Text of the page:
NYTimes.com Article: Op-Ed Columnist: Peter, Paul, Mary . . . and God
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Op-Ed Columnist: Peter, Paul, Mary . . . and God
February 28, 2004
By NICHOLAS D. KRISTOF
For a provocative look at the emergence of Christianity two
millenniums ago, skip Mel Gibson's "Passion of the Christ"
and examine instead some of the fascinating recent
scholarship on the early church.
Interest in the early church has blossomed because of
"Passion" and the "Da Vinci Code" thriller. But "Passion"
and especially "The Da Vinci Code" take great liberties
with history, while serious research has gotten much less
Consider the newly published "Gospel of Mary of Magdala."
It offers a new translation by Karen King, a Harvard
Divinity School professor, of the obscure Gospel of Mary,
which was lost for 1,500 years before two fragmentary
versions were found.
The Gospel of Mary offers a proto-feminist recounting of a
scene in which the resurrected Jesus tells the disciples to
preach, and then leaves them. The disciples are emotional
and tearful - until Mary Magdalene takes charge and bucks
"Do not weep and be distressed," she tells them, and, sure
enough, they pull themselves together. Then Mary begins to
relate Jesus' private teachings to her, saying, "I will
teach you about what is hidden from you."
But the disciples rebel at being instructed by a woman.
Andrew and Peter virtually accuse Mary of making it all up,
and she starts crying. Levi intercedes, scolding: "Peter,
you have always been a wrathful person. . . . Assuredly,
the Savior's knowledge of her is completely reliable. That
is why he loved her more than us."
Bibles, like history, are written by the winners. There
were innumerable early gospels and teachings (some 85
percent of Christian literature from the first two
centuries has been lost). Some won approval and entered the
New Testament, and the rest were condemned as heresies or
died out on their own. The Gnostic Gospels and other early
writings suggest that initially the role of women was hotly
debated, but ultimately the idea prevailed that men should
"God's pattern is for men to be the leaders, both in the
church and in the family," Pat Robertson writes in his
best-selling book "Bring It On." He cites I Timothy: "Women
should listen and learn quietly and submissively. I do not
let women teach men or have authority over them."
Likewise, Paul wrote to the Corinthians: "Women should be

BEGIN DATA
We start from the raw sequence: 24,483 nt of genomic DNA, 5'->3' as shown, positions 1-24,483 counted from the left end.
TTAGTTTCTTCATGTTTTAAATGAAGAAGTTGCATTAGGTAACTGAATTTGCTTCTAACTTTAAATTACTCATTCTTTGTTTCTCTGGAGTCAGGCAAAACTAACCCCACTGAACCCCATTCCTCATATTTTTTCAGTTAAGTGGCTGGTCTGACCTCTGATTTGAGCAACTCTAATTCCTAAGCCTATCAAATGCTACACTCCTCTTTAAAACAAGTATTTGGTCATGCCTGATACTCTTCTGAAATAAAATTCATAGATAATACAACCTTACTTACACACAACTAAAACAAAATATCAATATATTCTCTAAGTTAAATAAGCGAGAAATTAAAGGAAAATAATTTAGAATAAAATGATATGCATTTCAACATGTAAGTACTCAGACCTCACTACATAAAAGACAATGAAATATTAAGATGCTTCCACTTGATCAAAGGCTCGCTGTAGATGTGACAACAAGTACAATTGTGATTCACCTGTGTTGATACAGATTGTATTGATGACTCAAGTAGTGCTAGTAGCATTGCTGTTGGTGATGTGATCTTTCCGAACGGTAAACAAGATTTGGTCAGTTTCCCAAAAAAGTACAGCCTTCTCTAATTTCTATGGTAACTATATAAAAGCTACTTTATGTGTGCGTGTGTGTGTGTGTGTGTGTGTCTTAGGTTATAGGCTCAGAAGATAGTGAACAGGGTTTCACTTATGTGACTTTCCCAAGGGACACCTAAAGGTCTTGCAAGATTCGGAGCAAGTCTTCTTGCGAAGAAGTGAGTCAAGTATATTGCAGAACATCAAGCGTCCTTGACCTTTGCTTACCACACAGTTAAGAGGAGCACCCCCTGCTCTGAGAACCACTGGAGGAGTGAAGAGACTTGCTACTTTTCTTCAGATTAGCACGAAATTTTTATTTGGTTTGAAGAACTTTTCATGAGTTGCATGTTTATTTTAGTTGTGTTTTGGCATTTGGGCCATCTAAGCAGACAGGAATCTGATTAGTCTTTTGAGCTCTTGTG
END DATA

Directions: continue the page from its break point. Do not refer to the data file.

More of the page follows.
silent during the church meetings. It is not proper for
them to speak."
That view is hard to square, though, with other accounts
that portray Mary Magdalene as a favorite of Jesus'. The
"Pistis Sophia" scripture quotes Jesus as telling Mary
Magdalene: "You are she whose heart is more directed to the
Kingdom of Heaven than all your brothers."
And the Gospel of Philip says of Mary Magdalene: "She is
the one the Savior loved more than all the disciples, and
he used to kiss her on her mouth often. . . . The rest of
the disciples . . . said to him, `Why do you love her more
than us?' "
These gospels aren't necessarily suggesting a romance
between Jesus and Mary Magdalene, and in any case their
value is much debated - traditionalists argue that they are
prized to make ideological points rather than to clarify
history. The Gospel of Mary was written in her name but not
by her, and apparently was written in the early second
century, long after the events it describes.
Still, the dispute over the role of women can be seen
raging in many early Christian writings. The Gospel of
Thomas even quotes Simon Peter as saying, "Let Mary leave
us, for women are not worthy of life."
Susan Haskins, in her history of the idea of Mary
Magdalene, says that egalitarian principles in the New
Testament initially prevailed in the first-century
Christian community. But then, she writes, Christianity
gradually returned to the traditional patriarchal system of
That suppression of female leadership may be behind the
labeling of Mary Magdalene as a prostitute, starting with a
sermon by Pope Gregory the Great in 591. And recent
scholarship has established that Junius, whom Paul calls
"distinguished among the apostles," was actually Junia, a
woman whose name was made masculine by later translators.
How should we regard these alternative versions of Biblical
events? They are a reminder that there were competing
strains in the early Christian church, and that different
outcomes were possible. My guess is that the ordination of
women would not have been controversial if Mary Magdalene,
rather than St. Peter, had emerged as the first pope.��
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